Daniel Carcillo announced his retirement. In 429 NHL games he scored 48 goals, 10 points and 1233 penalty minutes. Though he did not play a single game in the 2015 playoffs, he won his first Stanley Cup with the Chicago Blackhawks in 2015.
I must admit to not being too kind to Mr. Carcillo over the years. I have been very outspoken about my distaste of players of his style ruining the game. I found his agitating, rule breaking tactics dastardly and even cowardly. I can not stand pests running around the ice with their sideshows disturbing players who can really play the game. Worst of all they do so far too often with accountability, leaving their teammates to deal with the real physical toll. If the NHL eliminated the pests, they would eliminate a lot of the violence and fighting, and the game would be much better off.
That being said, Carcillo could actually play when he held himself in line. He could play a regular shift and was a versatile asset. He was a good skater, which allowed him to hustle in on the forecheck and soften up the opposing defensemen. He was nicknamed "Car Bomb" and that pretty much sums up the way he played. Too often he blew up due to bad penalties and frequent suspensions - 12 in his career.
After saying all that, I have to give Carcillo his due. In announcing his retirement Carcillo has been very vocal about the troubles hockey players when the end comes. The troubles they have adjusting to the real world, as well as with addictions and injuries.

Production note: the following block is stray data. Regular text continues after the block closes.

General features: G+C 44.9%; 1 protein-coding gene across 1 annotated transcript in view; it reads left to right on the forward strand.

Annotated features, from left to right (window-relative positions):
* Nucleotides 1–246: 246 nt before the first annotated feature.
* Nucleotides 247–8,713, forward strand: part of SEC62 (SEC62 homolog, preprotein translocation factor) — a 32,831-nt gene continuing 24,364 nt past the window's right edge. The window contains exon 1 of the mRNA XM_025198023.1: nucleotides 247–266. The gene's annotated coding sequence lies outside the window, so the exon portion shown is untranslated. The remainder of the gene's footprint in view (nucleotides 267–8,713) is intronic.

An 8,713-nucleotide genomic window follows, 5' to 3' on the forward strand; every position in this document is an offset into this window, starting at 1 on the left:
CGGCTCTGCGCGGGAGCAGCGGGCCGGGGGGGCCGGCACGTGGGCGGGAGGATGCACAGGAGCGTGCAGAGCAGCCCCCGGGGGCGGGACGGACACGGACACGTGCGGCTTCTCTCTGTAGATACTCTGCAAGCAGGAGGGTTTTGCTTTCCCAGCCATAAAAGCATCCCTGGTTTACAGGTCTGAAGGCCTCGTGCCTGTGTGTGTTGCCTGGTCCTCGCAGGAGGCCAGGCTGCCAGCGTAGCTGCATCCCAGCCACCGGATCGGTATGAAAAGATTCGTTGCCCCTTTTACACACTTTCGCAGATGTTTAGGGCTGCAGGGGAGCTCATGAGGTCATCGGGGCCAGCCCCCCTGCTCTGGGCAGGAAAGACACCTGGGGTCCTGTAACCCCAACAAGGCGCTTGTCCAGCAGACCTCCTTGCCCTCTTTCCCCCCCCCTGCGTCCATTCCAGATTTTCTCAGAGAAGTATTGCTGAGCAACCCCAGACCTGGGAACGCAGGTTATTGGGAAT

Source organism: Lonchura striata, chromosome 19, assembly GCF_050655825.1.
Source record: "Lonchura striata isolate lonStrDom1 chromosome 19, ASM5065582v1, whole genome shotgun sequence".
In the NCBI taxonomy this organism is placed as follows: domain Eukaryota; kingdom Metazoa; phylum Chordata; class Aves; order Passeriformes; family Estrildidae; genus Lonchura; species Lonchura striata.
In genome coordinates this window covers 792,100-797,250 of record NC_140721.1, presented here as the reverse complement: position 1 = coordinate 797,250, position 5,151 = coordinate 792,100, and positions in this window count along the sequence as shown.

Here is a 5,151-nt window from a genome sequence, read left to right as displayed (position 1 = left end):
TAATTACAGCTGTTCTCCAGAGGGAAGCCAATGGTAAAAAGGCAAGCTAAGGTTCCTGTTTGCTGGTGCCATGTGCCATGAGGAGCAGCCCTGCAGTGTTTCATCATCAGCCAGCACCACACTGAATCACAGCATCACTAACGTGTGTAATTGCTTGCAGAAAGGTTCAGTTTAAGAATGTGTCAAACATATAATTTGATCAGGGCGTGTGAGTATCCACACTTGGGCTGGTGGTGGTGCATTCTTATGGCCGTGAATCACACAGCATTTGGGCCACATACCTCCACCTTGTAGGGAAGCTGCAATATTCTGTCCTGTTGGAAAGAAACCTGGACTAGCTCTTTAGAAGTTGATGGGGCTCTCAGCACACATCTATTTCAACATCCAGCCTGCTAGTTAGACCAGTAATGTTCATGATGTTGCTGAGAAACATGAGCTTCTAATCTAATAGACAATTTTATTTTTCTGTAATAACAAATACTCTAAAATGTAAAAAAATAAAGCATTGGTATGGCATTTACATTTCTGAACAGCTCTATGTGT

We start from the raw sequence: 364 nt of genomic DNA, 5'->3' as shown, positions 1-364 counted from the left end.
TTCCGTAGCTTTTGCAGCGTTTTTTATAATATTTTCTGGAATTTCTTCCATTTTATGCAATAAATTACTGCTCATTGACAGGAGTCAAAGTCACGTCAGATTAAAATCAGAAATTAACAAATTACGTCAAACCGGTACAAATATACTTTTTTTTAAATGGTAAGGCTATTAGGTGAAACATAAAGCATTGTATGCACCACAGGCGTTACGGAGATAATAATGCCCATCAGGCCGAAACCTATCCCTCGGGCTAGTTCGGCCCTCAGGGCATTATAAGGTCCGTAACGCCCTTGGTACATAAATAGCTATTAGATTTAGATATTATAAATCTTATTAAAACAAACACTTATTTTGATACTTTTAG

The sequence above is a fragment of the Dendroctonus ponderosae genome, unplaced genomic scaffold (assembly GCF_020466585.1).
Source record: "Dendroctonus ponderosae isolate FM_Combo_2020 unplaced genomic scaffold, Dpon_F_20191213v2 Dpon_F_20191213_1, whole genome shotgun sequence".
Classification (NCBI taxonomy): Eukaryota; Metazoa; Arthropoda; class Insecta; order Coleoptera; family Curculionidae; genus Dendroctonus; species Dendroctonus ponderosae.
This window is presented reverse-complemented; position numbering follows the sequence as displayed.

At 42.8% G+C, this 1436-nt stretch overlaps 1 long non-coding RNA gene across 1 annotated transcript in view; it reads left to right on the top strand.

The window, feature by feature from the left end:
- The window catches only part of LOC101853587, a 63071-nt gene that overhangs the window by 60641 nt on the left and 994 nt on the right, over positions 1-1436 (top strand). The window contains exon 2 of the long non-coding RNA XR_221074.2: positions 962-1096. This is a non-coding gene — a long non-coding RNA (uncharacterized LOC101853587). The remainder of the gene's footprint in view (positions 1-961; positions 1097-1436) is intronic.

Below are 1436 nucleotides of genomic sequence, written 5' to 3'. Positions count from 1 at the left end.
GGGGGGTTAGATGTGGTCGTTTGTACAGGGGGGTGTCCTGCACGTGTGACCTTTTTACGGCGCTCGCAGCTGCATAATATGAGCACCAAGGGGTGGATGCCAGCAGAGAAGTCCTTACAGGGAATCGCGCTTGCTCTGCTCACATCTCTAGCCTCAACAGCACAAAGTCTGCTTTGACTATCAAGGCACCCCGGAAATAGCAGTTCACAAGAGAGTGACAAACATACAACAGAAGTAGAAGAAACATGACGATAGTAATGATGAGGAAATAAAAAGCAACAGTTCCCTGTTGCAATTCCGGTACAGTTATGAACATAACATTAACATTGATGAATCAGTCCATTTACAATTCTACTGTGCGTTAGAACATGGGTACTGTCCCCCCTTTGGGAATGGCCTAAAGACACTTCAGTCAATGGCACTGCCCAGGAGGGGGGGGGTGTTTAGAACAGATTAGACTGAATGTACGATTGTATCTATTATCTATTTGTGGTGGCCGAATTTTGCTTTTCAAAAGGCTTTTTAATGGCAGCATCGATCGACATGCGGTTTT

Carcillo has been particularly disturbed by his friend Steve Montador's death.
"When we won the Stanley Cup (with Chicago in 2015) and I was still lying awake at night thinking about how to carry on Monty’s legacy, it felt like it was a sign that it’s time to close one chapter and open another one."
The former NHLer was found dead in his home at the age of 35. The official cause of death can not be directly linked to hockey, but Carcillo, the Montador family, and many others believe concussions played a direct role.
Carcillo and Montador became fast friends not only because of their ties to hockey, but in helping each other in their battles against alcohol and substance abuse.
Carcillo's vow to help athletes deal with such fates as well as transitioning to the real world is an admirable cause. Good on you, Dan Carcillo.